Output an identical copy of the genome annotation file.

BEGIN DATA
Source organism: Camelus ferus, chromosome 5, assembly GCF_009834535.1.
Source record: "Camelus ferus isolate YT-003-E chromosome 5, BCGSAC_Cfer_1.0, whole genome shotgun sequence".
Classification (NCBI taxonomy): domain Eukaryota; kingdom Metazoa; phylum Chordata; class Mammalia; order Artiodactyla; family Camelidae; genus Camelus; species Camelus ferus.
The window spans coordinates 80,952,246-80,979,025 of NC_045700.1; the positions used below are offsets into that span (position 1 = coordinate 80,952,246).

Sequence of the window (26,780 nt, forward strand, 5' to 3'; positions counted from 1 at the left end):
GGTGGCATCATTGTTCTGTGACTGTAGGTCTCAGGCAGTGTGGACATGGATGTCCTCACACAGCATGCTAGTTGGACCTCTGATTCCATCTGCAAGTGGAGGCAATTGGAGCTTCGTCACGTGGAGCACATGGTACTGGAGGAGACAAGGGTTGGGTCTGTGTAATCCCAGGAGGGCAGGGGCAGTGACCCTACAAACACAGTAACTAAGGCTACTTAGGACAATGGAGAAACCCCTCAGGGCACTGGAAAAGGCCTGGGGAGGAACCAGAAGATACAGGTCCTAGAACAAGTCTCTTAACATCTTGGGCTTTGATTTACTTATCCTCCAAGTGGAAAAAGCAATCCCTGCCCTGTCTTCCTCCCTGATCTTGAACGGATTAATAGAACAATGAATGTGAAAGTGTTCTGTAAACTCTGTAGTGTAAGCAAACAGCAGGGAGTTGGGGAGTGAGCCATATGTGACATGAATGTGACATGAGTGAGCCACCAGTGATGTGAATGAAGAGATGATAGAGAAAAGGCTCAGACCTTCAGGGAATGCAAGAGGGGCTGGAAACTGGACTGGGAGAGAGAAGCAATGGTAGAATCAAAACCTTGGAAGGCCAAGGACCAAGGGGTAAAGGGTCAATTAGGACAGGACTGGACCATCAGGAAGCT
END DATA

Source organism: Camelus ferus, chromosome 5, assembly GCF_009834535.1.
Source record: "Camelus ferus isolate YT-003-E chromosome 5, BCGSAC_Cfer_1.0, whole genome shotgun sequence".
Classification (NCBI taxonomy): domain Eukaryota; kingdom Metazoa; phylum Chordata; class Mammalia; order Artiodactyla; family Camelidae; genus Camelus; species Camelus ferus.
The window spans coordinates 80,952,246-80,979,025 of NC_045700.1; the positions used below are offsets into that span (position 1 = coordinate 80,952,246).

Sequence of the window (26,780 nt, forward strand, 5' to 3'; positions counted from 1 at the left end):
GGTGGCATCATTGTTCTGTGACTGTAGGTCTCAGGCAGTGTGGACATGGATGTCCTCACACAGCATGCTAGTTGGACCTCTGATTCCATCTGCAAGTGGAGGCAATTGGAGCTTCGTCACGTGGAGCACATGGTACTGGAGGAGACAAGGGTTGGGTCTGTGTAATCCCAGGAGGGCAGGGGCAGTGACCCTACAAACACAGTAACTAAGGCTACTTAGGACAATGGAGAAACCCCTCAGGGCACTGGAAAAGGCCTGGGGAGGAACCAGAAGATACAGGTCCTAGAACAAGTCTCTTAACATCTTGGGCTTTGATTTACTTATCCTCCAAGTGGAAAAAGCAATCCCTGCCCTGTCTTCCTCCCTGATCTTGAACGGATTAATAGAACAATGAATGTGAAAGTGTTCTGTAAACTCTGTAGTGTAAGCAAACAGCAGGGAGTTGGGGAGTGAGCCATATGTGACATGAATGTGACATGAGTGAGCCACCAGTGATGTGAATGAAGAGATGATAGAGAAAAGGCTCAGACCTTCAGGGAATGCAAGAGGGGCTGGAAACTGGACTGGGAGAGAGAAGCAATGGTAGAATCAAAACCTTGGAAGGCCAAGGACCAAGGGGTAAAGGGTCAATTAGGACAGGACTGGACCATCAGGAAGCT